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Themed issue of Technology, Pedagogy and Education, Call for papers

Abstract Submission Date

We will be producing a peer reviewed, themed issue of the journal Technology, Pedagogy and Education (edited by Sara Hennessy and Paul Warwick, to appear in June 2010). Click here to download detailed call for papers. Please note: abstracts of 1000 words for full papers or 500 words for short papers should be submitted by 31st July 2009.


Submission of abstracts for consideration: July 31, 2009

Submission of first drafts: October 30, 2009

Reviewer feedback to authors: January 29, 2010

Submission of final drafts by authors: April 1, 2010

Three Broad Themes

The three broad themes are characterised at the school, national and international levels, each with a number of suggested subthemes and questions. These merely aim to exemplify the broader themes, whose content is flexible. Presentations may raise other issues not specified and may span two or more themes/subthemes. Themes are expected to be developed further during the conference and we welcome input from delegates at any time.

Theme One: Pedagogy and classroom activity

How do teachers exploit the interactive, multimodal and re-visitable features of whole class technologies (WCTs) to facilitate

  • Collaboration: How do teachers use WCTs to support collaborative activity within or between classrooms?
  • Classroom dialogue: How can use of WCTs support 'dialogic'; classroom interaction between students and between teacher and students? How can it help to create an effective community of learners?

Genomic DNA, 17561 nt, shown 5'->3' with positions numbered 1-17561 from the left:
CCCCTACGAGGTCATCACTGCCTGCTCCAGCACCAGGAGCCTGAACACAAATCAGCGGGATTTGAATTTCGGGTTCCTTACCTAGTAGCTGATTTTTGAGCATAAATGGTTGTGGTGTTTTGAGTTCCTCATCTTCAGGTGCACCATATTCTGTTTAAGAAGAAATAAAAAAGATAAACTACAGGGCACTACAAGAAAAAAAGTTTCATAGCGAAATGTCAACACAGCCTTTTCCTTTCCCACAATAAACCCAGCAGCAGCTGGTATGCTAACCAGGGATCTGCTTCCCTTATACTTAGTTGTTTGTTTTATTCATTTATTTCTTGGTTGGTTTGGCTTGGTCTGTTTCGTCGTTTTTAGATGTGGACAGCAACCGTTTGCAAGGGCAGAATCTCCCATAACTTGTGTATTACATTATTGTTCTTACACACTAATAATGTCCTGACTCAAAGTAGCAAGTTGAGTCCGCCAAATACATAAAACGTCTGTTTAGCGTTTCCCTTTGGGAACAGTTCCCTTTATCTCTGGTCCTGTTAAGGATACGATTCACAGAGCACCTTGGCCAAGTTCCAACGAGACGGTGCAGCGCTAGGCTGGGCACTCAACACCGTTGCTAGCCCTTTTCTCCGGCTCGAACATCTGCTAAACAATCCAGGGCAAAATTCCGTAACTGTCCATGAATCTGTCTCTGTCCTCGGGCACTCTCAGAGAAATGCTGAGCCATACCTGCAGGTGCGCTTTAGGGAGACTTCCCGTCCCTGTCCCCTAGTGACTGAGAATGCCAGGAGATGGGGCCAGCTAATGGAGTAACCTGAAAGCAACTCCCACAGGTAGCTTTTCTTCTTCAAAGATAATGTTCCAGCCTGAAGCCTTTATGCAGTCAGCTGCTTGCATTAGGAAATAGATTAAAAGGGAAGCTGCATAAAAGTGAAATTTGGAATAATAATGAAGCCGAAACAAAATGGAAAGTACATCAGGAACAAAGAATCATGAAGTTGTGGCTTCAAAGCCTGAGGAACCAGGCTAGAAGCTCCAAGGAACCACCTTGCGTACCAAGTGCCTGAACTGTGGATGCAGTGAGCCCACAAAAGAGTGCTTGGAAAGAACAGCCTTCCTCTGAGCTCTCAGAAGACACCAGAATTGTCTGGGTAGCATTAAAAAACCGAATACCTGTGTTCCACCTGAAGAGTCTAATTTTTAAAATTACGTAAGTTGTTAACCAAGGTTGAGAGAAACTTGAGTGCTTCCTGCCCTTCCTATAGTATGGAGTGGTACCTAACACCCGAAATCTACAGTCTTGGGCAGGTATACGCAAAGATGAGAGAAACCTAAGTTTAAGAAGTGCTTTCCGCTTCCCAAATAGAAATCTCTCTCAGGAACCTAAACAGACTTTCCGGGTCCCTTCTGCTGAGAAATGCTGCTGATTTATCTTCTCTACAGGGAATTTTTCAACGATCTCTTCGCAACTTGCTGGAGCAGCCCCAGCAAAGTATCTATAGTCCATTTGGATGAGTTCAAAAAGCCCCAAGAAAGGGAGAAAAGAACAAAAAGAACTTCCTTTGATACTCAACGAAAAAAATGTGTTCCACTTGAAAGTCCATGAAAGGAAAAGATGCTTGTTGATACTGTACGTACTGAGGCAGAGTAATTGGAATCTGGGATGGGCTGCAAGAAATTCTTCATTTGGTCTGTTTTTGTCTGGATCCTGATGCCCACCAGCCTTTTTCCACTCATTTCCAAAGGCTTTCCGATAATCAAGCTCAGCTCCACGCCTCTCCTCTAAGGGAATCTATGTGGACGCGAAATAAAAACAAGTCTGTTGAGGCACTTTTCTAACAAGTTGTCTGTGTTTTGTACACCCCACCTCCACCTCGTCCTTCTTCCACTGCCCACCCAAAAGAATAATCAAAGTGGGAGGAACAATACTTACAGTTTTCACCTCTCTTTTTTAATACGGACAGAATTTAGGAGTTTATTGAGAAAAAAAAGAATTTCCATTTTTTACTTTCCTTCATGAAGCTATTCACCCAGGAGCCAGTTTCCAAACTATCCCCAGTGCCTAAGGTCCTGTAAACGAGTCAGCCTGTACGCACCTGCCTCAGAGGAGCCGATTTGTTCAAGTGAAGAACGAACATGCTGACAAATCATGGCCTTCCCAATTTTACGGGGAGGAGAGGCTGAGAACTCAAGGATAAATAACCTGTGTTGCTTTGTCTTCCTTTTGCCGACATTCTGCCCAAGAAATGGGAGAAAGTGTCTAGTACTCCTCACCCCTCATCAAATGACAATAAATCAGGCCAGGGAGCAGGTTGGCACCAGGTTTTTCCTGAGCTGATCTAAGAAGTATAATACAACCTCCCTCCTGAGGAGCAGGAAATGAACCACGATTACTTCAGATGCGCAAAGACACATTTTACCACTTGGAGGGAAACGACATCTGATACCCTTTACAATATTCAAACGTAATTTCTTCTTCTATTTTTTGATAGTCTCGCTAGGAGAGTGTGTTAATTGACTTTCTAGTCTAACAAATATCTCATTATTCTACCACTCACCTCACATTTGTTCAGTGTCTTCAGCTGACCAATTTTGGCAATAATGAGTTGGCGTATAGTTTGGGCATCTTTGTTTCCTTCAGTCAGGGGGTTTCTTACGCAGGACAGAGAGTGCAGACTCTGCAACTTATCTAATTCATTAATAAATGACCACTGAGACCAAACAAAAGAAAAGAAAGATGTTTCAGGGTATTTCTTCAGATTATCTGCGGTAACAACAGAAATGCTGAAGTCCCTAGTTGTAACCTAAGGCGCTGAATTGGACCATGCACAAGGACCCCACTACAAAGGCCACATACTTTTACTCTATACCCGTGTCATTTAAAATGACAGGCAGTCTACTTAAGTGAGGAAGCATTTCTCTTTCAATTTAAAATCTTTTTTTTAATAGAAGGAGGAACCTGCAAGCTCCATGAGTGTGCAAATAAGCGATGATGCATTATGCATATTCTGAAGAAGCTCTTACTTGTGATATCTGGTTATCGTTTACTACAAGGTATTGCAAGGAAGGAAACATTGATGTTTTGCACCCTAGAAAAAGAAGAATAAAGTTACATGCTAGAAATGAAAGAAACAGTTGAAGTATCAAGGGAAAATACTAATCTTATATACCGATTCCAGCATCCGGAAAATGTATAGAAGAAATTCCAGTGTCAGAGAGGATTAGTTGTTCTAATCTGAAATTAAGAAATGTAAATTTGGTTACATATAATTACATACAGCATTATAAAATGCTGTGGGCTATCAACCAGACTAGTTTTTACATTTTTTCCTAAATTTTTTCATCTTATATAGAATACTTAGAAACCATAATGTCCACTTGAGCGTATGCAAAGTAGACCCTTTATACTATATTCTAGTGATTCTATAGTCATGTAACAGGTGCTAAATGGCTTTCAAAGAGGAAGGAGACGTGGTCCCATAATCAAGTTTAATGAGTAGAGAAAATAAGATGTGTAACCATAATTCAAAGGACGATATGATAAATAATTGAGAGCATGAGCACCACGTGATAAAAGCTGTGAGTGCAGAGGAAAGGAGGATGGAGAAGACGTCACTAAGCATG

• Student participation: How can use of WCTs help to make explicit and move on student thinking? How important is it for all students to use the technology themselves? How do teachers ensure that all students are cognitively involved in whole class activity? Are there tensions between private learning activity and public display?
  • Classroom organisation and management: What kinds of technologies best support individual, pair work, group work and whole class teaching? What are the resourcing, structural and practical issues that influence classroom use?
  • Adaptive teaching: How do teachers using WCTs address individual learning needs? How do they foster an appropriate pace of learning offering thinking and discussion time?
  • Learning outcomes: What do individual students take away from whole class work in this context? Do they create their own versions of collective representations? How do teachers monitor or assess what is learned? Can some technologies support assessment?

What methodologies are appropriate in researching classroom use of WCTs?

What theoretical approaches can usefully frame research in this area?

Theme Two: Developing Practice

  • Professional development and initial teacher education: How can we encourage and support teachers in exploiting the interactive, multimodal and re-visitable features of the technology more effectively? What opportunities are there for sustained, pedagogically focused professional development?
  • Leadership: What are the present and future challenges facing practitioners, school leaders, educational administrators and policymakers? What are the key messages and recommendations for them from the research?
  • Future directions: eg How can display technologies be used in conjunction with online learning environments? What are the pedagogical training needs of teachers for the next 5 years?

Theme Three: Learning from other settings

How do different educational systems, pedagogies and curricula shape technology use?

What implications are there for developing practice or policy in our own countries?